Adventures in Soil Blocking

jojobeans

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Of all of the flowers that I have tried to grow from seed, annual phlox has been the trickiest. They are kind of my nemesis. Phlox has been hard to germinate, and not very easy to grow-on either. Last summer there were only a handful of plants that made it to bloom--but in the end they were gorgeous. I saved about a tablespoon of seed, and I am stunned to report that those seeds sprouted nicely for me after just a few days. I had them under a little piece of damp paper towel in a cup in the fridge for about 24 hours, and then in a dark kitchen drawer for about 5 days (since phlox seeds really need complete darkness to germinate). Today I poked the seeds in to 3/4" soil blocks, and I am cautiously optimistic that they will grow.
Just wanted a follow up on the phlox. Did you put the blocks on heat mat, covered or uncovered? Do you see anything happening yet. After reading your post I popped my seeds in the fridge and took them out this morning. Are they on a damp paper towel/baggiie in the draw?? What else have you soil blocked. I love soil blocking.
 

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Just wanted a follow up on the phlox. Did you put the blocks on heat mat, covered or uncovered? Do you see anything happening yet. After reading your post I popped my seeds in the fridge and took them out this morning. Are they on a damp paper towel/baggiie in the draw?? What else have you soil blocked. I love soil blocking.
I have yet to use my heat mat this year, relying instead on warm room temperature to germinate the seeds. Some folks believe that phlox may even benefit from alternating day/night temperatures, so it may be better to have the house cooler overnight.

After I took the little plastic cup out of the fridge I placed it in a kitchen drawer with a black plastic take out cup over top, so no light gets in at all--except when I check on the seeds once a day. If the little piece of paper towel that is covering the seeds is not damp enough I put just a few drops of water on it (you don't want the seeds to be sitting in water-- just nice and moist), and then back in the dark drawer it goes. The first batch spent 5 days in the drawer before I saw signs of sprouting. I am on round two of phlox seeds now; it's a different variety, and those seeds have been in the drawer for 7 days. The seeds are swelling, but have not germinated yet.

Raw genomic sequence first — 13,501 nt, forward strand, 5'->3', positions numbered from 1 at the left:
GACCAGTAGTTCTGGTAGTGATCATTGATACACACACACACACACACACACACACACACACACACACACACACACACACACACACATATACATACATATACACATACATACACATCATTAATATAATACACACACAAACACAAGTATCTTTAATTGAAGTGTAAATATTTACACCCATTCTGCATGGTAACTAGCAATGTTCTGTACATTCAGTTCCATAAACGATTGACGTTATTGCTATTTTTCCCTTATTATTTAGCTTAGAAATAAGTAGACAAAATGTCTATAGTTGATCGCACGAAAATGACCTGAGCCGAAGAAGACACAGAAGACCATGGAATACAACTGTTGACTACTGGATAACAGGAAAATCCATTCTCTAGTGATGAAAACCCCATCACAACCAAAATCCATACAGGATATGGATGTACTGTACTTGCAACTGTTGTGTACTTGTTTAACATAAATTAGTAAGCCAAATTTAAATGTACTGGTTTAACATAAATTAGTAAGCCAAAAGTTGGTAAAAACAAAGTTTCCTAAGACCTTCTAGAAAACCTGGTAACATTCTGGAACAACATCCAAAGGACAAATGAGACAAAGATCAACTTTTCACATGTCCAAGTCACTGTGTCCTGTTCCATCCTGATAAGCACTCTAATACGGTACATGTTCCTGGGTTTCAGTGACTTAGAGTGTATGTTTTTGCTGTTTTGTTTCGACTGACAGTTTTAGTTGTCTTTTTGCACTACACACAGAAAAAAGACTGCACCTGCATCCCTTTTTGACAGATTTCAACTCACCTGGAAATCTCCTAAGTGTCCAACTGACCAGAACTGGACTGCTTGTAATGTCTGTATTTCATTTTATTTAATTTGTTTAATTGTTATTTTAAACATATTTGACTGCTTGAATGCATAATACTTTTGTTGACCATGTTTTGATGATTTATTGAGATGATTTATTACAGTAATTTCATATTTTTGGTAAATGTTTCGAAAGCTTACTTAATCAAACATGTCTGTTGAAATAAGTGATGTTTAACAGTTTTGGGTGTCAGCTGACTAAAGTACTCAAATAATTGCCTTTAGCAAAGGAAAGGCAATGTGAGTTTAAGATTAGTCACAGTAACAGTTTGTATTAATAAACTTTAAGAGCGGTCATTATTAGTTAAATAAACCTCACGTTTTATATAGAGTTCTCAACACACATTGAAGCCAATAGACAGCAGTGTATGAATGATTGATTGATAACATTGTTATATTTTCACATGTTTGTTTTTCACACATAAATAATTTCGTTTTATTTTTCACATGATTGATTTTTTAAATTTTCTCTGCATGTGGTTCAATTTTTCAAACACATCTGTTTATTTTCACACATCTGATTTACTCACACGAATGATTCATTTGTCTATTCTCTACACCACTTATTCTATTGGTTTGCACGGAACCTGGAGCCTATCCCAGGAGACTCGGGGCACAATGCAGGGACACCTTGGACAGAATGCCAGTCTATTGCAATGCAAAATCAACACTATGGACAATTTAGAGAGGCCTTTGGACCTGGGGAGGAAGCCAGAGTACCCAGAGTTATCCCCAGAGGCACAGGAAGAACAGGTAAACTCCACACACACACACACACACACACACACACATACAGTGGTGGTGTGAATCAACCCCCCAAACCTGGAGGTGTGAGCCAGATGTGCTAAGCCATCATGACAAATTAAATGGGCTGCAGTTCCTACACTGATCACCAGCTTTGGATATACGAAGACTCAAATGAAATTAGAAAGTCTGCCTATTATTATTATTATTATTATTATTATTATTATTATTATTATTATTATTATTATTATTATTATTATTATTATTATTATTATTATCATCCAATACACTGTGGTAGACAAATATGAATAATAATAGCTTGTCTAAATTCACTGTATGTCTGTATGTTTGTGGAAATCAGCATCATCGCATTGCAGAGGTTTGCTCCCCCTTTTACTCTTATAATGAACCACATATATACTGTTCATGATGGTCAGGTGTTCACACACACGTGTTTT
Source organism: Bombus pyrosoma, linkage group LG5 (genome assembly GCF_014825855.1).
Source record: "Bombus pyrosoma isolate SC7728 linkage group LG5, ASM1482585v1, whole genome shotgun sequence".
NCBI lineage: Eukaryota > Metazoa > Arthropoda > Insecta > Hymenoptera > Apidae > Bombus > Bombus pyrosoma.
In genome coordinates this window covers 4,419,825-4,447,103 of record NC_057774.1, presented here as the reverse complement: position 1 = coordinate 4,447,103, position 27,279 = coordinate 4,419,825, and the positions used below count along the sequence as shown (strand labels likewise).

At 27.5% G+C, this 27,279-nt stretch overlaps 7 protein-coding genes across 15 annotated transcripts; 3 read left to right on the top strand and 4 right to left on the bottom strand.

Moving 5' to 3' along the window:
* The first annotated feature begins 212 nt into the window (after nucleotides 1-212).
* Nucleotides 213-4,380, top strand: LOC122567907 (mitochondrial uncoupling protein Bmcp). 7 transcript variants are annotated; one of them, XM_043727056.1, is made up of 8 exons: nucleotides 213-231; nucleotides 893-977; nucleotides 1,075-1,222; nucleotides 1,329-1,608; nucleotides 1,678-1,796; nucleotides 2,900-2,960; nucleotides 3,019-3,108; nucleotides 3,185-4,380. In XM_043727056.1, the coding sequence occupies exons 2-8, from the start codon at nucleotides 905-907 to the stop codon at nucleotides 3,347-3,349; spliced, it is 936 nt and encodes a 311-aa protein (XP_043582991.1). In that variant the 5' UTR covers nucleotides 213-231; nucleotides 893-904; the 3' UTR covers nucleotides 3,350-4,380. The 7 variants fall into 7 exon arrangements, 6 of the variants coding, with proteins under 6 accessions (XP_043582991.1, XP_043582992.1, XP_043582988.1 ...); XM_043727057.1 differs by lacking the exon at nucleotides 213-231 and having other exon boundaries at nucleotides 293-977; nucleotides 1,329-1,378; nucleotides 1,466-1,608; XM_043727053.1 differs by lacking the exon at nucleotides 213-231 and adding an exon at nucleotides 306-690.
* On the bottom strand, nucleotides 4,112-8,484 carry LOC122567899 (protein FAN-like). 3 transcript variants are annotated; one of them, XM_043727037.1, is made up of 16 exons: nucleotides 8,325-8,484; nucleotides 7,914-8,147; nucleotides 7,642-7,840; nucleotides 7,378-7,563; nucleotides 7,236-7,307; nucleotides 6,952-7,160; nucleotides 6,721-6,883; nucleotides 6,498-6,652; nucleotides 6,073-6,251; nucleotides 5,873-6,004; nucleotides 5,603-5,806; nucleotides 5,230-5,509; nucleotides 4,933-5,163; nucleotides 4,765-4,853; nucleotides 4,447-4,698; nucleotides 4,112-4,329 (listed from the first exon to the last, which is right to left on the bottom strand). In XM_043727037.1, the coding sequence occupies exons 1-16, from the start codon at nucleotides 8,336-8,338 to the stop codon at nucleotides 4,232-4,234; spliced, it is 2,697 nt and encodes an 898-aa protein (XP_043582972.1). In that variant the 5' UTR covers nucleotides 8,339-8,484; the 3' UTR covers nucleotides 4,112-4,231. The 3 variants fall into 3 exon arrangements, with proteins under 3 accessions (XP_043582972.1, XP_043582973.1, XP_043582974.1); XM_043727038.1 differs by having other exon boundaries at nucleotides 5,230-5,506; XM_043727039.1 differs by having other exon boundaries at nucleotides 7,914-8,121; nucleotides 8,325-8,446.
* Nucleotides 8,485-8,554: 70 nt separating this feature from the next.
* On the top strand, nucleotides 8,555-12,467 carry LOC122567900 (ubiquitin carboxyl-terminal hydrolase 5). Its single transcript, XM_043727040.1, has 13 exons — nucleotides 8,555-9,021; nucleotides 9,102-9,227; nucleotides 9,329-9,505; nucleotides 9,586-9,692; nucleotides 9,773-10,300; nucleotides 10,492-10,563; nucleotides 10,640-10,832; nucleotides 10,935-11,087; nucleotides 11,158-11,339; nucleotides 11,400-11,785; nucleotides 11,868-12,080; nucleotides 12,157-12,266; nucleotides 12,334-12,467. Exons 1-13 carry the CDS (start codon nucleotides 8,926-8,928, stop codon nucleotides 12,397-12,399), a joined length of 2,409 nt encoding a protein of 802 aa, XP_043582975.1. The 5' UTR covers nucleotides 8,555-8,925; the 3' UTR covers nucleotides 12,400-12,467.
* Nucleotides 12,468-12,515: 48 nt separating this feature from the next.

Phlox can have a very hard seed coat, so pre-sprouting the seeds will also reduce the chance of the seed coat sticking and not releasing. Here is a helpful article on growing Cherry Caramel Phlox from seed: https://thekokorogarden.com/blog/20...mel-for-flower-farmers-and-the-cutting-garden
 
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I was looking back on an experiment that I did last winter where I started lettuce seed in 3/4" blocks vs. in homemade blocks that were about 11/2". After 25 days the seedlings in the larger blocks were massive, and the ones in 3/4" blocks were still very small. (See my February 20, 2023 post in the thread Growing Greens Indoors Under Lights). Given that the difference in size was so dramatic, I decided to make more of the larger blocks for starting Kalura green Romaine lettuce seeds. I filled my styrofoam Lee Valley seed propagation tray with moist blocking mix, packed it in firmly, inverted it on to a cafeteria tray, and then used a cork to push down on the blocks to release them. The blocks are spaced well apart on the tray, which should provide ample room for the lettuce seedlings to spread out and grow for about 4-6 weeks. The lettuce seeds had been pre-sprouted for a couple of days and were already showing signs of germinating. I made a little hole in the top of each block with a skewer and then poked one lettuce seed in each hole-- and that's it. This tray will stay in our warm living room until most of the cotyledons emerge, and then it will go to the cool basement to continue growing under lights.